Andaman Discoveries Blog

Tuesday, June 30, 2009


Rebecca’s Journal – Meeting Gary the Gecko

Rebecca’s roommate, “Gary the Gecko.”

The power was out on the entire street when I arrived home after the first day of volunteer orientation. My phone made a useful light, so I could make my way to the bathroom.

I shined my phone around the room. My heart stopped. On the wall next to me was a massive (well, maybe I’m exaggerating a little) gecko staring right at me!

There have been few times in my life that I have moved as quickly, as I did that moment. I made a mad dash to the bedroom.

The bathroom seemed too close for comfort, so I put a fan in front of the door just in case the gecko chose to follow me. It took about an hour for me to muster the courage to leave the bedroom. I nervously opened the door, shining the phone light around to check that the gecko wasn’t lurking close by. After a close inspection, I decided the coast was clear.

I relayed the gecko encounter to the AD team. They found it rather amusing. It was explained that geckos inhabit most Thai homes. The geckos eat the flies, mosquitoes and spiders in your house. I was told that they’re not harmful and are actually seen as lucky.

After much deliberating, I decided a gecko was certainly better than flies, mosquitoes and spiders. The best option was to befriend my gecko and keep him on my side.

That night I went home ready to give the gecko a second chance. The power was back on, allowing me to get a better look at my new friend. Upon closer inspection, I saw he was surprisingly cute (ish).

I named the gecko, Gary. While I still shut the bedroom door at night, I quite enjoyed having Gary around. Once Gary and I were used to each other, a beautiful friendship was formed.

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Saturday, June 27, 2009


Rebecca's Journal - First Day in Thailand

My journey to Thailand was less than successful: sleep was merely a dream, the flight was exorbitantly long and then came the ill-fated misplaced luggage. I quickly began to wonder if leaving England for Thailand was such a bright idea after all.

As I made the trip from Phuket to Kuraburi, I felt a smorgasbord of emotions. Nervousness and curiosity consumed me as I was unsure of what lay ahead.

I arrived at the Andaman office tired and dazed. Kelly, Karen and Leslie greeted me, offering a warm welcome. I felt at ease and my nerves subsided immediately.
Kelly May describes the different Thai dishes to Rebecca at a team dinner.

They took me to see the house that would be home for the next month. My first reaction was a tinge of shock. Thai houses are different from those in England. For starters, it came with geckos, but more on that later. I loved that my house was pink, but was unsure how enjoyable cold showers would be.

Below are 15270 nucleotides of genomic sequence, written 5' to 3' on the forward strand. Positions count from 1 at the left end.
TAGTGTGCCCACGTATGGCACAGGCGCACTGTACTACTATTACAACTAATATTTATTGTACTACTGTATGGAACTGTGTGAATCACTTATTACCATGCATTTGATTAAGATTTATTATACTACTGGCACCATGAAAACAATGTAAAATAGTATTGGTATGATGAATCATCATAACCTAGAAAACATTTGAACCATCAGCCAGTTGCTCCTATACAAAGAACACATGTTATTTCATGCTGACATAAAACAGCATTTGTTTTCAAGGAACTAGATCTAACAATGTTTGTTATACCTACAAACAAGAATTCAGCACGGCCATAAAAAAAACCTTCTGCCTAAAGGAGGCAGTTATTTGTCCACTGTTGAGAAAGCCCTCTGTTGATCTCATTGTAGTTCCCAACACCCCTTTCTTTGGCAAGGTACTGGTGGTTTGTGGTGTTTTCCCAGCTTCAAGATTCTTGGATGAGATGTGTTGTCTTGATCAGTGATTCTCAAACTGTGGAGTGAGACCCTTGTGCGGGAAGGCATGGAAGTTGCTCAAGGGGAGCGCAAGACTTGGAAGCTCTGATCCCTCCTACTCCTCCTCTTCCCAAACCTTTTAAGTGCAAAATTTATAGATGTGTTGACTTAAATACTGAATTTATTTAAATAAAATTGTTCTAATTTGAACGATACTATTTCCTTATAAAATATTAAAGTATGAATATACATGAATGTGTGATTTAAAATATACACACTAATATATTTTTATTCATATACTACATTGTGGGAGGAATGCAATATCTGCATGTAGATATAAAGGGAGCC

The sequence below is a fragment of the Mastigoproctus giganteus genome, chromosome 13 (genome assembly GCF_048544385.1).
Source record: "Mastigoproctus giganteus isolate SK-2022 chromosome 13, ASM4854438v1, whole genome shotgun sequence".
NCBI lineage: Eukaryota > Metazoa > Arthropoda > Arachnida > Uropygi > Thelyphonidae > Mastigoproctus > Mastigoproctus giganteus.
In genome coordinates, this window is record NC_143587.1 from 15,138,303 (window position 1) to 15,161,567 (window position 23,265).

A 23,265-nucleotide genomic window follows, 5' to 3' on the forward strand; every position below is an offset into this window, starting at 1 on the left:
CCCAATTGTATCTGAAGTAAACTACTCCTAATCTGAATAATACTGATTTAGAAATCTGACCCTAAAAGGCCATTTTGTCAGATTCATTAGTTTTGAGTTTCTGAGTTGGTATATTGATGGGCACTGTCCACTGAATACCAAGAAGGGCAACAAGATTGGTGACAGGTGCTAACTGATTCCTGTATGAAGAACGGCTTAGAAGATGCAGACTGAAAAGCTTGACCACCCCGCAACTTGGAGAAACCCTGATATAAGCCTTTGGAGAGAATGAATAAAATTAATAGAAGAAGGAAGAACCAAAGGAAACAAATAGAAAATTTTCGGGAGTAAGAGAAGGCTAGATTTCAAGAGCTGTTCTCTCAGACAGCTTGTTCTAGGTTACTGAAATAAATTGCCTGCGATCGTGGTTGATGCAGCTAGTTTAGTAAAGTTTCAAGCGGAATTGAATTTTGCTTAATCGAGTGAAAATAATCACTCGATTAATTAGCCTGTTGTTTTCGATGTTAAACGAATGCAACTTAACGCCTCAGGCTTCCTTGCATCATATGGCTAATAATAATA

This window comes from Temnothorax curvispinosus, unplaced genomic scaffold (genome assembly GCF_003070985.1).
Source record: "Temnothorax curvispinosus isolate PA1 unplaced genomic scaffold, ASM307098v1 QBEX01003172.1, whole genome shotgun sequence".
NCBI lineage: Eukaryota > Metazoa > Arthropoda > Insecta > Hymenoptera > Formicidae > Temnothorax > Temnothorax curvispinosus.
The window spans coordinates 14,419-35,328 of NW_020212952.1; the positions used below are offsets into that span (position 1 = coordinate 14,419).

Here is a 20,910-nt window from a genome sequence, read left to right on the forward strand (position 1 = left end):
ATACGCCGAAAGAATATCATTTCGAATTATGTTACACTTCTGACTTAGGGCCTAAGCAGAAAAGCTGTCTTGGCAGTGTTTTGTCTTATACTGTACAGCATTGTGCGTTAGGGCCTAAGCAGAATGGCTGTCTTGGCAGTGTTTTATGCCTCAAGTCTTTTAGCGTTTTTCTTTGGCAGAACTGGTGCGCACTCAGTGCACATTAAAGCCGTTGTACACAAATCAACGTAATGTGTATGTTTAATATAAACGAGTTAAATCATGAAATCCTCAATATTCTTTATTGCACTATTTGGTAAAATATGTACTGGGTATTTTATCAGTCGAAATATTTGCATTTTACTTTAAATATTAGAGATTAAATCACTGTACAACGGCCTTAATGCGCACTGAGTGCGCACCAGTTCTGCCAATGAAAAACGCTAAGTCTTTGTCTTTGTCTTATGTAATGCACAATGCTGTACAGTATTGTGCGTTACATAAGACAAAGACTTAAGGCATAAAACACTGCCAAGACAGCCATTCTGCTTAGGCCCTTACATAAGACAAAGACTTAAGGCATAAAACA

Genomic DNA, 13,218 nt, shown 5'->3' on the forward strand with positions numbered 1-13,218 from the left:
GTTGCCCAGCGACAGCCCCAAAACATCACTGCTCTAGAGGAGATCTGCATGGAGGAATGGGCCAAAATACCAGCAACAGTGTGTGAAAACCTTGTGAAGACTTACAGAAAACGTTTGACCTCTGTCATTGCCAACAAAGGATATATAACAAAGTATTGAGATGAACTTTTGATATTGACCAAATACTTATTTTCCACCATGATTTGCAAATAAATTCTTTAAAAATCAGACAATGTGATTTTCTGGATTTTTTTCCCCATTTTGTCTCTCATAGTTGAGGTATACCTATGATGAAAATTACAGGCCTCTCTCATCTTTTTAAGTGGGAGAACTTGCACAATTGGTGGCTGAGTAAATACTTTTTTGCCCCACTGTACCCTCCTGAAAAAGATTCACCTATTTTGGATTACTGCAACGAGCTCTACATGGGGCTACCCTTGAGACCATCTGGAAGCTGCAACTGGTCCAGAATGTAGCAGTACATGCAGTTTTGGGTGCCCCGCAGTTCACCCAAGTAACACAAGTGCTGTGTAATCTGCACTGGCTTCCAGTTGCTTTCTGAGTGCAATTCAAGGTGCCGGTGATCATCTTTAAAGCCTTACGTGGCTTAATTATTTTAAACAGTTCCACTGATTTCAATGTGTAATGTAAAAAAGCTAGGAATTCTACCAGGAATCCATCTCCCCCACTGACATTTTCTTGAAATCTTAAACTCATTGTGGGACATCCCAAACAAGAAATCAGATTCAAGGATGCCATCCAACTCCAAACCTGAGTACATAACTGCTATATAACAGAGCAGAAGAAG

Once I was settled into the pink house, the team invited me to experience my first lunch in Thailand. We traveled to a restaurant about five minutes from Kuraburi for the traditional Thai meal, Som Tam, a salad made from un-ripened papaya. I was impressed even though the meal had more spice than my England taste buds were used to.

I couldn’t have been happier to go to bed at the close of the first day in Thailand. My initial feelings of nervousness were replaced with excitement for the next day ahead.

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Friday, June 26, 2009


A different kind of guide book: Travelers’ Tales Thailand

Experiences in Thailand
By Leslie Welshimer

Traveling to unfamiliar places can be daunting or delightful. Getting answers to important questions in advance increases the odds that one won’t miss out on amazing experiences or unknowingly offend someone.

Before visiting a new place, I’ve found it to be immensely helpful to read and study up on topics like the culture, geography, local holidays and weather. Otherwise, you may travel six hours to visit a place, like the Surin Islands, only to learn it’s closed for the rainy season.

I came to Thailand in February 2009. In an effort to minimize my footprint on the Thai culture, I was determined to gain as much of an understanding as possible of Thailand. My goal was to arm myself with an arsenal of literature to educate myself before departure and along the way. I made a pact to only read books related to Thailand while in the country.

When I departed Seattle, my luggage contained four books:

- A History of Thailand by Chris Baker and Pasuk Phongpaichit

- Buddhism for Beginners by Thubten Chodron

- Lonely Planet Thailand guidebook

- Berlitz Thai phrasebook and dictionary

There was a fifth book I wanted before departure, but I was unable to secure it. Luck was in my favor because in March, the Hoyt family visited Andaman Discoveries. The family came with the book, Travelers’ Tales Thailand, edited by James O'Reilly and Larry Habegger. The Hoyts were finished reading the book and asked if anyone would like it. I raised my hand like an anxious grade school kid at a chance for a cupcake.

Travelers’ Tales Thailand is a Lowell Thomas Award Winner - Best Travel Book. It is a series of short stories or excerpts from complete books by highly regarded authors like Pico Iyer, Diane Summers and Jeff Greenwald.